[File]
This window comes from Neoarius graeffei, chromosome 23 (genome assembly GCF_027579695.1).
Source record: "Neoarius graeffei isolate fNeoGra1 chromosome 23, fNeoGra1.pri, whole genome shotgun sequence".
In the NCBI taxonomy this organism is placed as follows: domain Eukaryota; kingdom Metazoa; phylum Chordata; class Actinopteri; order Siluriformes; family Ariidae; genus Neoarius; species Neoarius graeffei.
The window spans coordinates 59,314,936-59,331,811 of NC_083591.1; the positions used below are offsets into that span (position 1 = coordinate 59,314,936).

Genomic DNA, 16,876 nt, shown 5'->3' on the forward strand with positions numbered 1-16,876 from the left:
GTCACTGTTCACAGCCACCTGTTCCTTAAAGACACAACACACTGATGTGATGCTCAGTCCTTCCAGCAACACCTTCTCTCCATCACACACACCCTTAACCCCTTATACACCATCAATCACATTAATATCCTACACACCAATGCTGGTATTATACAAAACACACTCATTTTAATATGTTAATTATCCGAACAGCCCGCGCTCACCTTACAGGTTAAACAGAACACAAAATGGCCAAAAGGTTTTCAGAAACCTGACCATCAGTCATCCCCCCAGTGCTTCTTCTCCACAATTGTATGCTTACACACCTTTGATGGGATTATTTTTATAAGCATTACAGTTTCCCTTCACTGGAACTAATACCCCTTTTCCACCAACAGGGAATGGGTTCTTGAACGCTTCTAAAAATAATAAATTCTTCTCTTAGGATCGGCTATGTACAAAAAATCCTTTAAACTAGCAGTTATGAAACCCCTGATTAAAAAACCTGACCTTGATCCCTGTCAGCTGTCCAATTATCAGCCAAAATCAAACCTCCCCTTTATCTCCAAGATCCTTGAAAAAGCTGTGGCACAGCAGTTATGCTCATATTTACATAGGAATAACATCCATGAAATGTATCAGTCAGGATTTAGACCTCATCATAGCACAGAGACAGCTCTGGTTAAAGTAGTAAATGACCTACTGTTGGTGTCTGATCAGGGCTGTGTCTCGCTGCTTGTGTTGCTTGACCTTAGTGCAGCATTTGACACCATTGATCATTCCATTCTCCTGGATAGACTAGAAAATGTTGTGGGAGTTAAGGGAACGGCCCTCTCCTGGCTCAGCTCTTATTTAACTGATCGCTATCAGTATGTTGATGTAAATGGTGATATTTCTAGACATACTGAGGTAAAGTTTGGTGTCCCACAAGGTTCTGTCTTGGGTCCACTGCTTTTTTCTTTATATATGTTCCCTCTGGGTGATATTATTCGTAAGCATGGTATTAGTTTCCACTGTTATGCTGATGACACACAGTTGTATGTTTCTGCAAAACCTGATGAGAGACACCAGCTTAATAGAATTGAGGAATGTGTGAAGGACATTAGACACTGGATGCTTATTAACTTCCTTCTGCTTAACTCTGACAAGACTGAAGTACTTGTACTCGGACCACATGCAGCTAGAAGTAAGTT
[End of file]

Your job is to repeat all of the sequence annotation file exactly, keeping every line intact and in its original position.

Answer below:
This window comes from Neoarius graeffei, chromosome 23 (genome assembly GCF_027579695.1).
Source record: "Neoarius graeffei isolate fNeoGra1 chromosome 23, fNeoGra1.pri, whole genome shotgun sequence".
In the NCBI taxonomy this organism is placed as follows: domain Eukaryota; kingdom Metazoa; phylum Chordata; class Actinopteri; order Siluriformes; family Ariidae; genus Neoarius; species Neoarius graeffei.
The window spans coordinates 59,314,936-59,331,811 of NC_083591.1; the positions used below are offsets into that span (position 1 = coordinate 59,314,936).

Genomic DNA, 16,876 nt, shown 5'->3' on the forward strand with positions numbered 1-16,876 from the left:
GTCACTGTTCACAGCCACCTGTTCCTTAAAGACACAACACACTGATGTGATGCTCAGTCCTTCCAGCAACACCTTCTCTCCATCACACACACCCTTAACCCCTTATACACCATCAATCACATTAATATCCTACACACCAATGCTGGTATTATACAAAACACACTCATTTTAATATGTTAATTATCCGAACAGCCCGCGCTCACCTTACAGGTTAAACAGAACACAAAATGGCCAAAAGGTTTTCAGAAACCTGACCATCAGTCATCCCCCCAGTGCTTCTTCTCCACAATTGTATGCTTACACACCTTTGATGGGATTATTTTTATAAGCATTACAGTTTCCCTTCACTGGAACTAATACCCCTTTTCCACCAACAGGGAATGGGTTCTTGAACGCTTCTAAAAATAATAAATTCTTCTCTTAGGATCGGCTATGTACAAAAAATCCTTTAAACTAGCAGTTATGAAACCCCTGATTAAAAAACCTGACCTTGATCCCTGTCAGCTGTCCAATTATCAGCCAAAATCAAACCTCCCCTTTATCTCCAAGATCCTTGAAAAAGCTGTGGCACAGCAGTTATGCTCATATTTACATAGGAATAACATCCATGAAATGTATCAGTCAGGATTTAGACCTCATCATAGCACAGAGACAGCTCTGGTTAAAGTAGTAAATGACCTACTGTTGGTGTCTGATCAGGGCTGTGTCTCGCTGCTTGTGTTGCTTGACCTTAGTGCAGCATTTGACACCATTGATCATTCCATTCTCCTGGATAGACTAGAAAATGTTGTGGGAGTTAAGGGAACGGCCCTCTCCTGGCTCAGCTCTTATTTAACTGATCGCTATCAGTATGTTGATGTAAATGGTGATATTTCTAGACATACTGAGGTAAAGTTTGGTGTCCCACAAGGTTCTGTCTTGGGTCCACTGCTTTTTTCTTTATATATGTTCCCTCTGGGTGATATTATTCGTAAGCATGGTATTAGTTTCCACTGTTATGCTGATGACACACAGTTGTATGTTTCTGCAAAACCTGATGAGAGACACCAGCTTAATAGAATTGAGGAATGTGTGAAGGACATTAGACACTGGATGCTTATTAACTTCCTTCTGCTTAACTCTGACAAGACTGAAGTACTTGTACTCGGACCACATGCAGCTAGAAGTAAGTT